You could say that Mesquite is creating a bit of state history with the West Mesquite I-15 Exit 120 Interchange project. It's the first time a new construction method for building road bridges is being used in Nevada.
Alan Preston, Project Manager for the construction contractor, W.W. Clyde, explained the bridge construction process process his company is using at a Public Information Meeting hosted by the Nevada Department of Transportation Thursday, Nov. 3, at Mesquite City Hall. "It's called ABC, short for Accelerated Bridge Construction," Preston said.
"We are building the bridges right now, on-site. This past Tuesday night we placed five girders across Falcon Ridge Parkway on the I-15 southbound side. The whole bridge will be built on-site and then we'll slide it into place," Preston said. "We'll place the girders for the I-15 northbound lanes Friday night [Nov. 4]."
If he makes it sound so easy, that may be because Preston has done it before on several construction projects with W.W. Clyde in the Salt Lake City, UT, area. But, it's really a fascinating process that requires a lot of juggling and a lot of work.
(Click here to access a diagram of the bridge construction.)
"On Monday, Jan. 10, barring any unforeseen glitches, we're going to close Falcon Ridge Parkway completely. We'll divert the I-15 southbound traffic off the regular road and have it go down the off-ramp and back up the on-ramp lanes. We're building a second travel lane on those ramps now so we'll have a continuous, non-stop flow of traffic on I-15," Preston said as he continued his explanation of the process.
"Once we've closed the regular interstate lanes, we'll tear out the old bridge on the southbound lanes by Tuesday. Then Tuesday night we'll slide the new bridge into place. On that Wednesday we'll lay the asphalt to tie it to the existing road. Then on that Thursday before 5:00 am we'll open the interstate lanes back up for regular traffic. The whole process will take 56 hours. And, it will be a busy 56 hours," he remarked. "After that, we all go sleep for two days."
(Click here to access the six phases of the bridge slide)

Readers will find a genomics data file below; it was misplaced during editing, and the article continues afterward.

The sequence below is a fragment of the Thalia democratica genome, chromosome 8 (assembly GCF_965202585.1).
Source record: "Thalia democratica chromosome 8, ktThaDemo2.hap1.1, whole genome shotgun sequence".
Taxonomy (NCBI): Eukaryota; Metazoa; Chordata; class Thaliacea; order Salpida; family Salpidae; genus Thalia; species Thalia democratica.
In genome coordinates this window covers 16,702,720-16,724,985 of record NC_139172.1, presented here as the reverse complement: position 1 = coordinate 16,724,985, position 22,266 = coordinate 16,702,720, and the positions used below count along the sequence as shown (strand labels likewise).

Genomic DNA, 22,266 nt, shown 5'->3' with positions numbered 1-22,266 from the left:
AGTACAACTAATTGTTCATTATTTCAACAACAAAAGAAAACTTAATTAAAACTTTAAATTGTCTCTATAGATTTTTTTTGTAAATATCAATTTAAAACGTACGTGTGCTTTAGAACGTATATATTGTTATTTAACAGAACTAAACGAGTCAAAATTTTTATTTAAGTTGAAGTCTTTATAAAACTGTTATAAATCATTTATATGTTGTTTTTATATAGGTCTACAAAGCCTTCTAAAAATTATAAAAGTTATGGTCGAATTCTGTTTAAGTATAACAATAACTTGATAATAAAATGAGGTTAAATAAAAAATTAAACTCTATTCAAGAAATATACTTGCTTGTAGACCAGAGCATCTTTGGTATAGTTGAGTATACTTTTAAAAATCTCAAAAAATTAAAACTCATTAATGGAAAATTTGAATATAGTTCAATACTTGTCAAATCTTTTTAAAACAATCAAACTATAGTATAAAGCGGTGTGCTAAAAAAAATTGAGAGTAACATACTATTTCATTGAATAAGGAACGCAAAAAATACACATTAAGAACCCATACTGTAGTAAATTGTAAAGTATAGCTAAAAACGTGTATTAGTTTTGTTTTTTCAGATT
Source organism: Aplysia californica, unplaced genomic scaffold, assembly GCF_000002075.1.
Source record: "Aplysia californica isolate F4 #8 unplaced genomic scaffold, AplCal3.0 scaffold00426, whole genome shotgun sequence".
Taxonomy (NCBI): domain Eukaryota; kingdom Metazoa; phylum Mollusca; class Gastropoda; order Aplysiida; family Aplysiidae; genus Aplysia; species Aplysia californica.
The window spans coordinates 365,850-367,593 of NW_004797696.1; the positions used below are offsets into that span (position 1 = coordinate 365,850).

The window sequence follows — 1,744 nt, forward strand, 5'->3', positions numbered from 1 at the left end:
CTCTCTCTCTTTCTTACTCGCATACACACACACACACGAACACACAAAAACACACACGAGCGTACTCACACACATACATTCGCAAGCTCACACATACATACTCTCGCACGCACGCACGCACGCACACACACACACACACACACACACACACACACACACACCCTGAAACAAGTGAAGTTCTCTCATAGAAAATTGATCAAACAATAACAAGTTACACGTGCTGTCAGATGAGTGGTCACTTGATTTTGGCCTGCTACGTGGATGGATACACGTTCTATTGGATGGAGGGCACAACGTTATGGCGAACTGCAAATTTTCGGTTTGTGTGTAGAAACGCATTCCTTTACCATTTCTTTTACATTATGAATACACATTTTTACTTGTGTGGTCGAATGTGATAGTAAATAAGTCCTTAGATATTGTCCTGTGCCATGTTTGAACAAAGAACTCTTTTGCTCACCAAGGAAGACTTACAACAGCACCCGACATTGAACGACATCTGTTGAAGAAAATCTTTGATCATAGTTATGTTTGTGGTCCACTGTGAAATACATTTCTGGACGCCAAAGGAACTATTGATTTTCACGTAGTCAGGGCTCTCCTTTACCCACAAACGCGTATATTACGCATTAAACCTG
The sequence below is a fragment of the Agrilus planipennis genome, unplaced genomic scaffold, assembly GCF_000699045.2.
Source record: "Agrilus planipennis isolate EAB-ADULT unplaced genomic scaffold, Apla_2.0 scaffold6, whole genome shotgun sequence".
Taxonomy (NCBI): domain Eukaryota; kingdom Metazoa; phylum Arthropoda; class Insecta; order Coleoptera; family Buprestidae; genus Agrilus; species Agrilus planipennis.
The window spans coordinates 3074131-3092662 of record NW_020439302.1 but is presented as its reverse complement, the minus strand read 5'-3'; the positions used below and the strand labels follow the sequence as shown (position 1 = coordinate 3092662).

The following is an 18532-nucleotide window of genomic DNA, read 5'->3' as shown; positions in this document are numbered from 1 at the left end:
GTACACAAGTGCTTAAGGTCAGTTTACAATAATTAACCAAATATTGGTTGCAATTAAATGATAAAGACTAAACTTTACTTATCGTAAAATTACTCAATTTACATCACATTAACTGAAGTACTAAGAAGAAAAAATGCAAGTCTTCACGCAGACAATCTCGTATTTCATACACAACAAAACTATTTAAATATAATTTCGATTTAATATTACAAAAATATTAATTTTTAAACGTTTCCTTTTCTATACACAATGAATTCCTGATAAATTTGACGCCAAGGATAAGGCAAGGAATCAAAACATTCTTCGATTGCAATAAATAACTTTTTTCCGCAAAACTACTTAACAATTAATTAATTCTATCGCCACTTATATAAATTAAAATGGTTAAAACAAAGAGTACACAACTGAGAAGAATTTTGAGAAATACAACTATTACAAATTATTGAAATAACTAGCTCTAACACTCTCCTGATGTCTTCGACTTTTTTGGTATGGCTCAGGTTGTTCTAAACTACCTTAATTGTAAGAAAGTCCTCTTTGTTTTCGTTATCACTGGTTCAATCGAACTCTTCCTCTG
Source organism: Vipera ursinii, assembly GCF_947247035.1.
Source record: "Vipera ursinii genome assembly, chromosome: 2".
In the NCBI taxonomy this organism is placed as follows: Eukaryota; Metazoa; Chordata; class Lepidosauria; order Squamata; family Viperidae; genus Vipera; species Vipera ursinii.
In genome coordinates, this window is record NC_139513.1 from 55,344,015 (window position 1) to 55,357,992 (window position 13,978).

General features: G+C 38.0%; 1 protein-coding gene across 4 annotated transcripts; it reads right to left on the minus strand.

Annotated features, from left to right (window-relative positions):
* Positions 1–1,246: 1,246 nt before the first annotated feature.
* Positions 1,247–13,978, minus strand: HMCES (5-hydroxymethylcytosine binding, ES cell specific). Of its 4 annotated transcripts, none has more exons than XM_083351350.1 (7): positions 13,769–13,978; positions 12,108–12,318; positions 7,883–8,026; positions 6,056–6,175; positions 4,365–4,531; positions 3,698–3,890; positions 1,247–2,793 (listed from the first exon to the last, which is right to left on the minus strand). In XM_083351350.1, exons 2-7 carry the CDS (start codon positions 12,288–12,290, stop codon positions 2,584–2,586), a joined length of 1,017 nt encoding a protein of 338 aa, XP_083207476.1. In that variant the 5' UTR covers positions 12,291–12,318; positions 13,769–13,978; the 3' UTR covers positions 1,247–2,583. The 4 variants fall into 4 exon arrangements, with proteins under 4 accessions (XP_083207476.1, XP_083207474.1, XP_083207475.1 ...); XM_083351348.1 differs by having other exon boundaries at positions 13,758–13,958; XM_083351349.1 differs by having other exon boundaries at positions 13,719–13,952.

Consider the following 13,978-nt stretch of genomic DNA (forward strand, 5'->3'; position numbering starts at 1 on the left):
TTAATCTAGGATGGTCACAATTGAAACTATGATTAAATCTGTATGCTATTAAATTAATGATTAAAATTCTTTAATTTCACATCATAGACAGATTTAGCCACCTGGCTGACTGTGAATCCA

Preston explained that moving the new bridge into place is "a little like watching grass grow, but don't blink or it's over. It takes about two to three hours for the actual slide, but while you're watching it, it seems much slower."
"There are specially made Teflon pads that are built right into the bridge," Preston continued. "There are also Teflon pads built into the area where the bridge will eventually sit. We use a lubricant that helps the slide. It's actually dish soap."
There's been so much interest in the process that the company and NDOT have actually planned out a viewing place for the public to watch the process. "We will set up an area behind Wal-Mart for the public to come and watch us do this if they
want," Preston commented. "We don't want anyone to take chances within the construction site but we want to give them a safe place to watch."
(Click here to access the planned viewing areas for the bridge slide.)
"We've been putting in the 'soil wall' that everyone has seen. Then we drove 'piles' into the ground anywhere from 25 feet deep to 50 feet deep next to where the permanent bridge will be located. Those are just temporary supports to build the new bridge on. Then we put the girders in which is what we're doing this week," Preston continued.
"Once we get that done, we'll pour the concrete on top of the girders and finish off the bridge. While all that is being done, we're pouring new footings and new abutments under the existing bridges that the new bridge will slide onto.
"The only place that bad weather will affect us is tying in the asphalt on the interstate roads. If we have a really bad cold spell we may have to delay it," he commented. "We expect to be finished with the whole project by May and open it to the public."
"It's a fun project," Preston said. "We've had a great team with NDOT. That makes it fun to come to work."
If W.W. Clyde finishes the project before the 12 month deadline in June, they'll receive a $400,000 bonus. If the project runs late however, the company will be fined $10,000 a day.
Greg Graham, Landscape Architect with EDA Land Planning, explained the new landscaping that will accompany the project.
"We are excited about the new look the interchange will have because it will add character to the City's entrance. The colors we're using are repeated in other places in Mesquite so it will all tie together," Graham explained.
(Click here to access a diagram of the wall landscaping.)
Explaining the 'design-build' concept being used for the whole project, Graham said, "As the architects finish with the design, the construction workers immediately start working on it. They know what needs to be designed first. That gets put into place and they start designing the next part. The design professionals work hand-in-hand with the contractor and the State to get it done. It's really a fun and fascinating process."
"We helped design the texturing on the walls of the project and the monuments in the center of the roundabouts. Some of the pieces are actually being constructed now. They are on a fast track with the ABC process," Graham remarked.
(Click here to access a diagram of the roundabout monuments and landscaping.)
He added that the soil areas around the new interchange will be seeded with native grass plants that won't require special irrigation. "The only irrigation we'll need is for the palms trees in the center of the roundabouts. We're going to let Mother Nature take her course and let the plants develop on their own."
(Click here to access a diagram of the landscape materials.)
[Editor's note: The PDF files made available in this article are the actual display diagrams used in the NDOT Public Information Meeting.]